My PE’s always start from the rear of the pet. First, I feel pulses inside the rear legs to evaluate their strength and rhythm, and to see if they’re equal on both sides. Next, I feel lymph nodes behind the knees, which are present and palpable in their normal state in both dogs and cats.
I run my hands up and down both rear legs to see how well muscled the pet is, and to feel for things like thickened joints that might indicate arthritis or some other sort of joint malady. During this part I also feel the knee caps on both sides to make sure they’re in the correct position. Displaced kneecaps are a very common finding in many small dog breeds. It’s a very rare finding in cats.
Next I go up to the abdomen and do a thorough palpation there. In most pets I can feel the liver, spleen, intestines, kidneys and bladder. In intact females I can also sometimes feel the uterus if she is either pregnant or has a uterine infection, called a pyometra.
In male animals I’ll also palpate the scrotum to make sure both testicles have descended correctly, and to make sure there are no abnormal lumps in either testicle. On both sexes I’ll also check for hernias – either umbilical (at the belly button) or inguinal (in the groin). And in females I’ll palpate both mammary gland chains for abnormal lumps and bumps. And in all pets there are lymph nodes in the groin that cannot be felt in their normal state, but which are often palpable if enlarged. So that is also checked at this time.
Next I move up to the chest and listen to the heart and lungs. The normal heartbeat that can be heard through a stethoscope is produced from the heart valves slamming shut. There are four heart valves, and as the heart beats their opening and closing produces the typical lub-dup, lub-dup of the normal heart beat.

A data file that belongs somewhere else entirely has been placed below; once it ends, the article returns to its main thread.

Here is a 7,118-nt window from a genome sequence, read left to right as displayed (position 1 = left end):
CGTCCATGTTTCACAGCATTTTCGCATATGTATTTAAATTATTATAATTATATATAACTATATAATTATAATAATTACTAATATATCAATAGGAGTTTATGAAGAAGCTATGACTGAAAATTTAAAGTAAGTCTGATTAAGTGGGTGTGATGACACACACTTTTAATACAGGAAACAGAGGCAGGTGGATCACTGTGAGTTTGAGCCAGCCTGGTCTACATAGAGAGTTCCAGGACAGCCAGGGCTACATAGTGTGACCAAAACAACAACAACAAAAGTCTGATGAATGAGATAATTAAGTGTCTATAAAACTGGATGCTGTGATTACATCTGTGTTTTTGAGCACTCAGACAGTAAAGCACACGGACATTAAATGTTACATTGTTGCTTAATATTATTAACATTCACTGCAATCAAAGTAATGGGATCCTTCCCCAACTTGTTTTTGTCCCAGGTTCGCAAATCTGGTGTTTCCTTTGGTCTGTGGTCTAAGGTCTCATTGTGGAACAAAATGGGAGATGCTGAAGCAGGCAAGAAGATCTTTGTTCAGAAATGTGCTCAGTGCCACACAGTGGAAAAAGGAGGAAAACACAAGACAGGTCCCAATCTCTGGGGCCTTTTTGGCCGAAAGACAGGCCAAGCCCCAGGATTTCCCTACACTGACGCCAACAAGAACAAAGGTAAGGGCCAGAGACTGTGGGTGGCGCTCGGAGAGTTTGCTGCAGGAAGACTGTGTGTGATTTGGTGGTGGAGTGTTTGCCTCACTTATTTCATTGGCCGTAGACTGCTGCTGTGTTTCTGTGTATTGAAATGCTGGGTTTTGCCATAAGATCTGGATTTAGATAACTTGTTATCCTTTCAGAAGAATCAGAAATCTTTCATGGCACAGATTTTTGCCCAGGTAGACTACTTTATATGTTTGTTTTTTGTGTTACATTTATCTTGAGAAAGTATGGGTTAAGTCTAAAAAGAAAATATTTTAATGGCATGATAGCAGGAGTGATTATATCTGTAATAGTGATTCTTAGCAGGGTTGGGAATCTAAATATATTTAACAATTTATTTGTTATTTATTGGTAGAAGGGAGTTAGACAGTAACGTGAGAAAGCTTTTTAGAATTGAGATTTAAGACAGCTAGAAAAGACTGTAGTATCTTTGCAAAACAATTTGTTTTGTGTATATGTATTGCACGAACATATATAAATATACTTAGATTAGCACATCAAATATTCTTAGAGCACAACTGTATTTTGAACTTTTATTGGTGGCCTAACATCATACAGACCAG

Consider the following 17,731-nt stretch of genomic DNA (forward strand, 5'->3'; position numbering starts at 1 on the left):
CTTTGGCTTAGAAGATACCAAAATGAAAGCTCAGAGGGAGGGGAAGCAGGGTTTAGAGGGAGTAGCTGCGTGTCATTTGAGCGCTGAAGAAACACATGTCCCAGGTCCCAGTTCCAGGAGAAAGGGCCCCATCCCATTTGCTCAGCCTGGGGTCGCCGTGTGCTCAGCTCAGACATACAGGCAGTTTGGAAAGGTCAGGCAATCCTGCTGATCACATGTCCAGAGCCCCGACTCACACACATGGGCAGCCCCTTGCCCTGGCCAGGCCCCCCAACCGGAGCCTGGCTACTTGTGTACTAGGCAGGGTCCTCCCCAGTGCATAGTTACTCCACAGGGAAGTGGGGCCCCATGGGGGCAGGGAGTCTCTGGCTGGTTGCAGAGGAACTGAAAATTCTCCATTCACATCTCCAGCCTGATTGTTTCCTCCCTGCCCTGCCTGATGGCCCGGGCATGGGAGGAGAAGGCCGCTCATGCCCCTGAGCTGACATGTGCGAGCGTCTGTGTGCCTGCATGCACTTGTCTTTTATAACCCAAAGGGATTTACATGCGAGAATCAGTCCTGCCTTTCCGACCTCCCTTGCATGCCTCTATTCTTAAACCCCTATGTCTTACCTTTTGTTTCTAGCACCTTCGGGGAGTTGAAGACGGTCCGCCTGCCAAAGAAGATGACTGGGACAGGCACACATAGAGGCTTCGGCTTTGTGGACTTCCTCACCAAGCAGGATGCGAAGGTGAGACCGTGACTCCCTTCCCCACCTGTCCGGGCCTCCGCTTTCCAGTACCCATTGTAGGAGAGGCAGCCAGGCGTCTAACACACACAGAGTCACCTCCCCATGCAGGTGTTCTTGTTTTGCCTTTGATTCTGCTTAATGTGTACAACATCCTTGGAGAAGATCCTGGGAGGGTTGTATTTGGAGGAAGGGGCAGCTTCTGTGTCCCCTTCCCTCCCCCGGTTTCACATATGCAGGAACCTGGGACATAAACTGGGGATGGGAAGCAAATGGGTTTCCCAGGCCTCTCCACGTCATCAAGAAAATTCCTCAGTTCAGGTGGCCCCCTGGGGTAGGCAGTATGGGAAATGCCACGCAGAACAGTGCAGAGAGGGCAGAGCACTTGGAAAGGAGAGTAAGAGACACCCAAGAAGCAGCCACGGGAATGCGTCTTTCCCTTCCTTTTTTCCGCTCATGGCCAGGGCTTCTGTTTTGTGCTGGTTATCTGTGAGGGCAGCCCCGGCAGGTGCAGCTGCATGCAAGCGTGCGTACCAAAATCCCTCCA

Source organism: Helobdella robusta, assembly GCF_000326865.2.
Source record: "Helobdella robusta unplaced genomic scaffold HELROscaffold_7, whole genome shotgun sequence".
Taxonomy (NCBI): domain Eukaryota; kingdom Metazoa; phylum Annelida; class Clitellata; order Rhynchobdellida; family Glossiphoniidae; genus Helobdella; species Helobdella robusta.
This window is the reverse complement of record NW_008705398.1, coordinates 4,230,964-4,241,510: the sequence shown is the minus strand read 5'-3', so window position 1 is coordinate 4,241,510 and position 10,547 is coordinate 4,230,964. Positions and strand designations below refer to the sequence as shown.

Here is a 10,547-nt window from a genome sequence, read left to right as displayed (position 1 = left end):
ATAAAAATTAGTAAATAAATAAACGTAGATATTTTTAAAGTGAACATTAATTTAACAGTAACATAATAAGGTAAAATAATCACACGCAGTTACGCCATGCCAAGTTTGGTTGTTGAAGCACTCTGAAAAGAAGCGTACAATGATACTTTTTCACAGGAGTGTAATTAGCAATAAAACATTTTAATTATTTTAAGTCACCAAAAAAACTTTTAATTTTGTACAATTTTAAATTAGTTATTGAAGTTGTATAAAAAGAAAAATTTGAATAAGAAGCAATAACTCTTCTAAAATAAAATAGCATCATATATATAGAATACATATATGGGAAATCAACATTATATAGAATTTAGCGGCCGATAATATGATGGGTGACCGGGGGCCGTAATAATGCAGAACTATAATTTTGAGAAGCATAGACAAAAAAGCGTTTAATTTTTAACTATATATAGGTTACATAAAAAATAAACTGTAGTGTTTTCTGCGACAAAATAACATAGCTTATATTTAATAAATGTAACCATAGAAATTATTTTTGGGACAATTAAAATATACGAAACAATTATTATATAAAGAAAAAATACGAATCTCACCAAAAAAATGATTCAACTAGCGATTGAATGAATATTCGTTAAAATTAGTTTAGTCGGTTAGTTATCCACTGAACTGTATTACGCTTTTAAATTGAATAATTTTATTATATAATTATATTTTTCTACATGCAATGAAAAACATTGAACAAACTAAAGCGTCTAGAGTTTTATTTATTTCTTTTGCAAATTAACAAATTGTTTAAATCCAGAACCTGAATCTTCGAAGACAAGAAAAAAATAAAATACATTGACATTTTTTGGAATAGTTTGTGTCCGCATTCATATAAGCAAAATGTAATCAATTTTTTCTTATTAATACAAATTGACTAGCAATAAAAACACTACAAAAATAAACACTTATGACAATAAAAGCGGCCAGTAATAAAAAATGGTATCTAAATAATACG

The four different valves can be ausculted (listened to) separately. We listen to three of the heart valves on the left side of the chest, in three different locations. The fourth valve is heard on the right side. I listen to these heart sounds to try to hear either murmurs or arrhythmias.
After evaluating the heart I listen to the lungs. Essentially the lungs are broken down into four quadrants on each side. If the pet has abnormal sounds in the lungs we definitely want to know whether it’s generalized throughout the chest, or whether it’s localized to one or more quadrants. If there are abnormal heart sounds I always try to characterize them as to whether they’re moist or dry, whether they’re constant or changing, and whether they occur on inspiration, expiration, or both.
Moving forward I feel lymph nodes in front of the shoulder blades, underneath the front legs, and under the jaw. I then evaluate the eyes, ears, and nose, and – in nice animals – the throat. The ears are examined with an otoscope, and the eyes are checked with an ophthalmoscope if there are any indications of ocular problems. When I look in the mouth I’m looking at the condition of the teeth, as well as the color of the gums. All healthy animals should have nice, pink gums that turn white when pressed, but refill to pink in less than two seconds.
Lastly, I examine the skin and coat and make sure that there are no signs of skin issues or excessive chewing or scratching. And throughout the entire PE I’m constantly running my hands along the animal’s body to feel for any lumps and bumps that need to be identified and checked. There are many more specifics to the PE than I’m able to outline fully here. However, this gives you an idea of the things I’m looking for in the PE and how I approach the case.
Finally, once the history is taken and a thorough physical exam performed, I can start to get a picture of the overall case. In many cases this is all I need to make a diagnosis in the case and lay out a proper course of action. In those cases in which a diagnosis is not immediately obvious, the thorough history and PE allow me to more accurately tailor my recommendations for testing to help save time and money from doing tests that weren’t ultimately necessary.